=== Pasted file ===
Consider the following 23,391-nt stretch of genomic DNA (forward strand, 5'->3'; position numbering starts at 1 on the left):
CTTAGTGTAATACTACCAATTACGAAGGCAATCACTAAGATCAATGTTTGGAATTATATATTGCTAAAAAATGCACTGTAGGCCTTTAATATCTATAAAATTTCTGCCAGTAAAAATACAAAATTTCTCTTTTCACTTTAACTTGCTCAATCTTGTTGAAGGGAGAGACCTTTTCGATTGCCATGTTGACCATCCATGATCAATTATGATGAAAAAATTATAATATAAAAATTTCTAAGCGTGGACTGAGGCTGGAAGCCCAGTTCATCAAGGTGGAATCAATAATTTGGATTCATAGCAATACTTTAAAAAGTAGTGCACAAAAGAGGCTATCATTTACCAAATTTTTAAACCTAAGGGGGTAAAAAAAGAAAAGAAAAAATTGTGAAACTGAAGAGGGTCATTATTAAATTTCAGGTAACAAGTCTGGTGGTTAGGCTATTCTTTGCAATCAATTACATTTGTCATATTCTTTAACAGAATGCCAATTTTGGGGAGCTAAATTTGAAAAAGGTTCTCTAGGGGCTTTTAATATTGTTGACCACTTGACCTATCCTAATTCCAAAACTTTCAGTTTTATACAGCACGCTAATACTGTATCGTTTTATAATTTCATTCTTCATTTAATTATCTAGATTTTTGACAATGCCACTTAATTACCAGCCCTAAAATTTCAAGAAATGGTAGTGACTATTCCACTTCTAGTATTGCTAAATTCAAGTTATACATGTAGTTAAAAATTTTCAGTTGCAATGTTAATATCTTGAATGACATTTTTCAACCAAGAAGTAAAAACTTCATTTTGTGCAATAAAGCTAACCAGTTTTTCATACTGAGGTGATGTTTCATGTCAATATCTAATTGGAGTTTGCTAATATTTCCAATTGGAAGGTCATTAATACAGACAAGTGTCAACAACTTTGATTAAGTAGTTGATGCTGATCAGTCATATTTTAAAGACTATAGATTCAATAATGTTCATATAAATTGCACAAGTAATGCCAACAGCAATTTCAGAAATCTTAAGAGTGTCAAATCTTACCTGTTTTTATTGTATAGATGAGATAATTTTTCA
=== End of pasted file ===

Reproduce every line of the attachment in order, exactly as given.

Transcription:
Consider the following 23,391-nt stretch of genomic DNA (forward strand, 5'->3'; position numbering starts at 1 on the left):
CTTAGTGTAATACTACCAATTACGAAGGCAATCACTAAGATCAATGTTTGGAATTATATATTGCTAAAAAATGCACTGTAGGCCTTTAATATCTATAAAATTTCTGCCAGTAAAAATACAAAATTTCTCTTTTCACTTTAACTTGCTCAATCTTGTTGAAGGGAGAGACCTTTTCGATTGCCATGTTGACCATCCATGATCAATTATGATGAAAAAATTATAATATAAAAATTTCTAAGCGTGGACTGAGGCTGGAAGCCCAGTTCATCAAGGTGGAATCAATAATTTGGATTCATAGCAATACTTTAAAAAGTAGTGCACAAAAGAGGCTATCATTTACCAAATTTTTAAACCTAAGGGGGTAAAAAAAGAAAAGAAAAAATTGTGAAACTGAAGAGGGTCATTATTAAATTTCAGGTAACAAGTCTGGTGGTTAGGCTATTCTTTGCAATCAATTACATTTGTCATATTCTTTAACAGAATGCCAATTTTGGGGAGCTAAATTTGAAAAAGGTTCTCTAGGGGCTTTTAATATTGTTGACCACTTGACCTATCCTAATTCCAAAACTTTCAGTTTTATACAGCACGCTAATACTGTATCGTTTTATAATTTCATTCTTCATTTAATTATCTAGATTTTTGACAATGCCACTTAATTACCAGCCCTAAAATTTCAAGAAATGGTAGTGACTATTCCACTTCTAGTATTGCTAAATTCAAGTTATACATGTAGTTAAAAATTTTCAGTTGCAATGTTAATATCTTGAATGACATTTTTCAACCAAGAAGTAAAAACTTCATTTTGTGCAATAAAGCTAACCAGTTTTTCATACTGAGGTGATGTTTCATGTCAATATCTAATTGGAGTTTGCTAATATTTCCAATTGGAAGGTCATTAATACAGACAAGTGTCAACAACTTTGATTAAGTAGTTGATGCTGATCAGTCATATTTTAAAGACTATAGATTCAATAATGTTCATATAAATTGCACAAGTAATGCCAACAGCAATTTCAGAAATCTTAAGAGTGTCAAATCTTACCTGTTTTTATTGTATAGATGAGATAATTTTTCA